Inside, I poofed my ’do because big hair and hardworking blue jeans obviously were required. The dining room smelled yummy-in-the-tummy-smoky, as it does at a family reunion cookout, when Mom tells you to go play with your cousins until supper’s ready.
The waitress, upon greeting Casey Jack and Junior Lee by name, skipped menus. She handed them shovels and steered them toward the barbecue and fish bar.
Bankrupting the Piggy Pit on our first visit wouldn’t be neighborly. So my husband ordered a slab of ribs, and I selected pulled pork. With our first bites, my husband closed his eyes. My taste buds fell in love. We paused for a moment of silence.
Then Hubby proceeded to ruin the family name. Even a Yankee knows a true barbecue connoisseur picks up ribs. Instead, my husband not only used knife and fork, he surgically removed every shred of gristle and/or fat.
Mayoral race or not, it’s a wonder Mr. Blaze didn’t toss us out of the Piggy Pit.
I ordered cheesecake for dessert. Steve overdosed on pecan cobbler, suffering sugar-induced hallucinations.
However, we turned down complimentary golf cart service that hauled blimpy customers to their cars. I am proud to say we walked out of the Piggy Pit on our own two feet.
Does Mr. Blaze know about tax rates and sewer systems? I don’t know. Still, anyone who bestows that kind of barbecue on mankind — plus infinite hush puppies — for a reasonable price must be a man of mayoral vision, with deep concern for friends, neighbors and even hungry Yankees.
Definitely a winner, in my (burp) book.
When (and where) was the last time you ate bodacious barbecue?
Having finished writing a novel, I crave ice cream, human conversation and sunlight. A Moose Tracks sundae proves perfect therapy. My husband, still awaiting a coherent word, takes my grunts as portents of better things to come. Then — ah, the sunlight. Fresh summer air. Green, living things.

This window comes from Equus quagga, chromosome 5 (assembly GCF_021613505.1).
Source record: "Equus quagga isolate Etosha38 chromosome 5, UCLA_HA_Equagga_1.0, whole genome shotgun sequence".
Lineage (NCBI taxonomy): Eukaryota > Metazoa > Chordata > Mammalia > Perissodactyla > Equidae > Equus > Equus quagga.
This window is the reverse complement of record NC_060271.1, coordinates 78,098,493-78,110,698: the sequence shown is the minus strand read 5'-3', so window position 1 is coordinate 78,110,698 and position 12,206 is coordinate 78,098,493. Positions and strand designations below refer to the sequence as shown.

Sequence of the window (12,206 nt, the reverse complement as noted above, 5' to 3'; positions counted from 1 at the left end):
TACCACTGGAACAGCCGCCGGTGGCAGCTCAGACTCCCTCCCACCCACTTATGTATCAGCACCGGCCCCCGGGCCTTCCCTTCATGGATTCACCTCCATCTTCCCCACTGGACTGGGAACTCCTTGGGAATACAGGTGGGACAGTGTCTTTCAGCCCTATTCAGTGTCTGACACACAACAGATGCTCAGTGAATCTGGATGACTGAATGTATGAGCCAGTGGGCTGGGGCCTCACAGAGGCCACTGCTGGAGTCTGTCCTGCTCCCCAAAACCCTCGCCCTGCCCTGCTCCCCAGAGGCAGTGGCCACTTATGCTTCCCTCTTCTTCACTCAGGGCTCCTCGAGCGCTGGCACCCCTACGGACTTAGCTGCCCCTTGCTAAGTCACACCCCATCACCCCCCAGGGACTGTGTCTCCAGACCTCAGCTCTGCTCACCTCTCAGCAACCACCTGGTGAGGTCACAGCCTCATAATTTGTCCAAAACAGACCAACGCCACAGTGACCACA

Ha! They do not realize this pale, flabby author will wage a down-and-dirty battle to rescue her oppressed plants. To arms, garden warrior!
I don grubby jeans, “No Fear” T-shirt, and holey tennis shoes.
Hubby: “No pajamas? You’re wearing real clothes?”
For him, it was a long novel.
We bathe in sunscreen, then assemble deadly weapons: hoe, rake and digger.
Weed phasers would be nice additions. But Hubby strikes vicious blows with his hoe. I attack a beleaguered tomato plant’s foes.
Sleek-looking cyclists zoom past. Hubby looks after them longingly, but continues his valiant efforts. Cute runners wearing designer exercise attire and perfect makeup stare as if they hope what I have isn’t contagious.
Whew! After a morning-long battle, we shower and wolf sandwiches. Hubby leaves for work. I decide to savor a rare view of our tidy garden.
My jaw drops.
An overloaded mulberry tree branch has dropped across it.
Hardly a whisper of a breeze cooled us this morning. Yet this beam-like limb collapsed, bending tomato plants’ cages. Branches, leaves and mushy berries smother veggie rows.
The tree providing our sole shade was in cahoots with the Klingon sticker weeds!
The moment Hubby’s truck departed, it unleashed its barrage. Briefly, I wonder if my dearly beloved is in league with them, too. But he did hoe all morning. …
The gnarly branch barely budges.